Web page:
Argentina's House of Representatives (la Camara de Diputados) will begin to debate a gay marriage bill Wednesday, various Argentine news agencies are reporting.

The bill received the approval of a key committee two weeks ago.

Recognition of gay unions is gaining ground in the Roman Catholic stronghold of Argentina. Several metropolitan cities – including the nation's capital of Buenos Aires – have approved civil unions for gay couples.

Last December, two men were married in the Argentine state of Tierra del Fuego after Governor Fabiana Rios issued a special decree. The southern city of Ushuaia hosted the wedding, which was originally scheduled to take place in Buenos Aires on December 1 after a judge ruled the government's ban on gay marriage unconstitutional, but a national judge ordered a halt to the ceremony at the last minute. Three more gay couples have since married.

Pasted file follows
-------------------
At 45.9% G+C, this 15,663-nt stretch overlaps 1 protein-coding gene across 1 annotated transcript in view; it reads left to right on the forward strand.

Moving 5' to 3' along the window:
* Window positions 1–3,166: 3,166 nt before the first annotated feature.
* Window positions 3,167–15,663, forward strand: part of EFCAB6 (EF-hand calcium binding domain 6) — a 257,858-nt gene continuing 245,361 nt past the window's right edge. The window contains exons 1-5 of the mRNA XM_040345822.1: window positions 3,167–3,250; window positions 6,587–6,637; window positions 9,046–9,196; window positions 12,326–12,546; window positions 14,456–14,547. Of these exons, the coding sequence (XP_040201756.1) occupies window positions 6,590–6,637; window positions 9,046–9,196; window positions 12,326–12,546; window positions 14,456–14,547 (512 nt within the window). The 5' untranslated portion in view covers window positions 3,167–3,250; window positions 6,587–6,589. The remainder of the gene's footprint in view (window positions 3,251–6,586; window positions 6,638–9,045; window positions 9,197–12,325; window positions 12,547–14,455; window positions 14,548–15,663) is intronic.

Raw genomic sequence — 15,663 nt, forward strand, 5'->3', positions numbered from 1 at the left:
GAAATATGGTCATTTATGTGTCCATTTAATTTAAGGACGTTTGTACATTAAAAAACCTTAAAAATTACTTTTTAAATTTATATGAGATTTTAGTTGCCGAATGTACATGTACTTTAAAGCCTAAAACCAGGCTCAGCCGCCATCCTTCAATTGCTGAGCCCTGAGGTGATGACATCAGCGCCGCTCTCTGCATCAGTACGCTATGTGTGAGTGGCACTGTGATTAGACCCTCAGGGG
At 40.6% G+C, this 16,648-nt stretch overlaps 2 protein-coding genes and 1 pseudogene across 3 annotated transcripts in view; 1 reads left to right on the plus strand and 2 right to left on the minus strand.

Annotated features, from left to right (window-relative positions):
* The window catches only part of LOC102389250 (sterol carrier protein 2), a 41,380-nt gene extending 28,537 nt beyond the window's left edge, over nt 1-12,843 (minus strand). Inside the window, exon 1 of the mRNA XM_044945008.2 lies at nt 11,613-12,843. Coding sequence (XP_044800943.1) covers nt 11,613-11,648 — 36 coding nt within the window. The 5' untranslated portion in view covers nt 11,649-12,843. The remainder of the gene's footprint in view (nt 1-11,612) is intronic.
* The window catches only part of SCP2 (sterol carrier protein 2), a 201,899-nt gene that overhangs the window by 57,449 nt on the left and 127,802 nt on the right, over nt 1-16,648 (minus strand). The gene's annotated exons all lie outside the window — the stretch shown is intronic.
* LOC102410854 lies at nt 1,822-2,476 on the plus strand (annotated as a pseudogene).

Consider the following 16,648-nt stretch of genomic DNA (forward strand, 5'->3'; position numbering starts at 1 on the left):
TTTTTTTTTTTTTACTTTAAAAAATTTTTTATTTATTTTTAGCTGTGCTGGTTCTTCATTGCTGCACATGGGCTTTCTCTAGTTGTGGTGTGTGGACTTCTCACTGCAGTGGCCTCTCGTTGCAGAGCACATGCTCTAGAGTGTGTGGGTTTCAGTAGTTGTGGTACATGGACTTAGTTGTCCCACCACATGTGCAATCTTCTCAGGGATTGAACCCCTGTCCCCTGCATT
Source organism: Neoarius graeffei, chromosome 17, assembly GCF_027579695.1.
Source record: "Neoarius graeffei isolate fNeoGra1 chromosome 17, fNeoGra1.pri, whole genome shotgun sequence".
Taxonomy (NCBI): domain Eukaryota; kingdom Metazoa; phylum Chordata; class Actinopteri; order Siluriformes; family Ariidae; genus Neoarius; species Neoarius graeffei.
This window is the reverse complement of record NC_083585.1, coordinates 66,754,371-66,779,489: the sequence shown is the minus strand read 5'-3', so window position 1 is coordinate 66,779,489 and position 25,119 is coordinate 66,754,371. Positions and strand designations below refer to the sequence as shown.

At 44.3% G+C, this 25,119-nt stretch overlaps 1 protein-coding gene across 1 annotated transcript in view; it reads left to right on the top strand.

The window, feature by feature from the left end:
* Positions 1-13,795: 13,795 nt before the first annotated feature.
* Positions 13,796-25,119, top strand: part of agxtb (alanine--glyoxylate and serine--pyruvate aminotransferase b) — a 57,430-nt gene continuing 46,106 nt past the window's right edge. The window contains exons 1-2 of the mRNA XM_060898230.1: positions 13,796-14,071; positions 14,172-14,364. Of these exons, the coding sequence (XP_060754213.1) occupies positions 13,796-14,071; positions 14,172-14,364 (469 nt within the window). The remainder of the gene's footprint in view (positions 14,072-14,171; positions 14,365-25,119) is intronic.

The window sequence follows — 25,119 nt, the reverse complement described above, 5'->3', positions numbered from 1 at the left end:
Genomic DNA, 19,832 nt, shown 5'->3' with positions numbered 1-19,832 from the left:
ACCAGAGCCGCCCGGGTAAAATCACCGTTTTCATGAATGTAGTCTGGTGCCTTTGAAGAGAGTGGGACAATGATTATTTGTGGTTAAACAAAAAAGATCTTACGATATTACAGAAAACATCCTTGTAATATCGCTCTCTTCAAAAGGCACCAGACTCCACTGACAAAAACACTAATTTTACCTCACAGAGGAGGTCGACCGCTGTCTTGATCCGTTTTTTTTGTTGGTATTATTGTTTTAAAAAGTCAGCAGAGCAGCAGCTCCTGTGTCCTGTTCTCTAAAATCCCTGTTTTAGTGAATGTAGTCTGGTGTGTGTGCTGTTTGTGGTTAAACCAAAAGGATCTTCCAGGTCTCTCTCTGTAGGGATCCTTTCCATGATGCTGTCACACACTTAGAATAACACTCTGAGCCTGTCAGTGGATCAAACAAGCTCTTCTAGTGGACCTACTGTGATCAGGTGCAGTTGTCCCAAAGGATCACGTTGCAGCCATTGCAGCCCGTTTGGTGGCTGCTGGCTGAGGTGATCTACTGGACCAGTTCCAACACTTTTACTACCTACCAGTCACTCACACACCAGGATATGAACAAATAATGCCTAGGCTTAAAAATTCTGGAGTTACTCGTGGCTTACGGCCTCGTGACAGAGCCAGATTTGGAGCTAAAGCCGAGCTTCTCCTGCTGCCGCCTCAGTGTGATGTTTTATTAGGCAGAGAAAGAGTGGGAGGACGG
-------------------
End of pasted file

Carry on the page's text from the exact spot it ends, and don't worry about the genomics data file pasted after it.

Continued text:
The legality of Alejandro Freyre's and Jose Maria Di Bello's marriage remains in doubt after a magistrate declared it “nonexistent” earlier this month. The couple, however, has said they will appeal the ruling.

Other Latin American countries are also considering taking action.

In March, a gay marriage law took effect in Mexico City, making it the first municipality in Latin America to approve such unions. Federal officials have appealed to the country's Supreme Court to strike down the measure. Uruguay recognizes gay and lesbian couples with civil unions.

The Catholic Church stands strongly opposed to the measure. The church said the state would be “in contradiction with its duties by altering the principles of natural law,” if it approved the bill.

If approved, Argentina would become the first Latin American country to legalize gay marriage.